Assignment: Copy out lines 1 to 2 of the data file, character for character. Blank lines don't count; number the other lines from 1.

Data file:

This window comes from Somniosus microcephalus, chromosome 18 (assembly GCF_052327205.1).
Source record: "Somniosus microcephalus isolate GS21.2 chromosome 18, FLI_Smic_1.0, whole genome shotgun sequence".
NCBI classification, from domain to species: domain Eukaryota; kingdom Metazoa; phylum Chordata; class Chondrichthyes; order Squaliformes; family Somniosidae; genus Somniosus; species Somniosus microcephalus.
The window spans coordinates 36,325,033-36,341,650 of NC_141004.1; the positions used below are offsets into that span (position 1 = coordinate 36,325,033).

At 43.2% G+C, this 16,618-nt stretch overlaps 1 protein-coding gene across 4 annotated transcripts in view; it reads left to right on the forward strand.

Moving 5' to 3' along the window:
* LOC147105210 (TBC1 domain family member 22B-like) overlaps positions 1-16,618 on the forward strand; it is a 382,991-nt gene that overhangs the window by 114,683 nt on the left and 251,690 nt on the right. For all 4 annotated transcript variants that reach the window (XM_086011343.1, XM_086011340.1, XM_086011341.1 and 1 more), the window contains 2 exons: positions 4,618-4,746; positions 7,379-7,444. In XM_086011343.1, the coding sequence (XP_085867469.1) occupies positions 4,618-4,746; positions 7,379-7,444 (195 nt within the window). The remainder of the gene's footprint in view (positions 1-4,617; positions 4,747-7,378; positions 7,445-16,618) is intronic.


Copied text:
This window comes from Somniosus microcephalus, chromosome 18 (assembly GCF_052327205.1).
Source record: "Somniosus microcephalus isolate GS21.2 chromosome 18, FLI_Smic_1.0, whole genome shotgun sequence".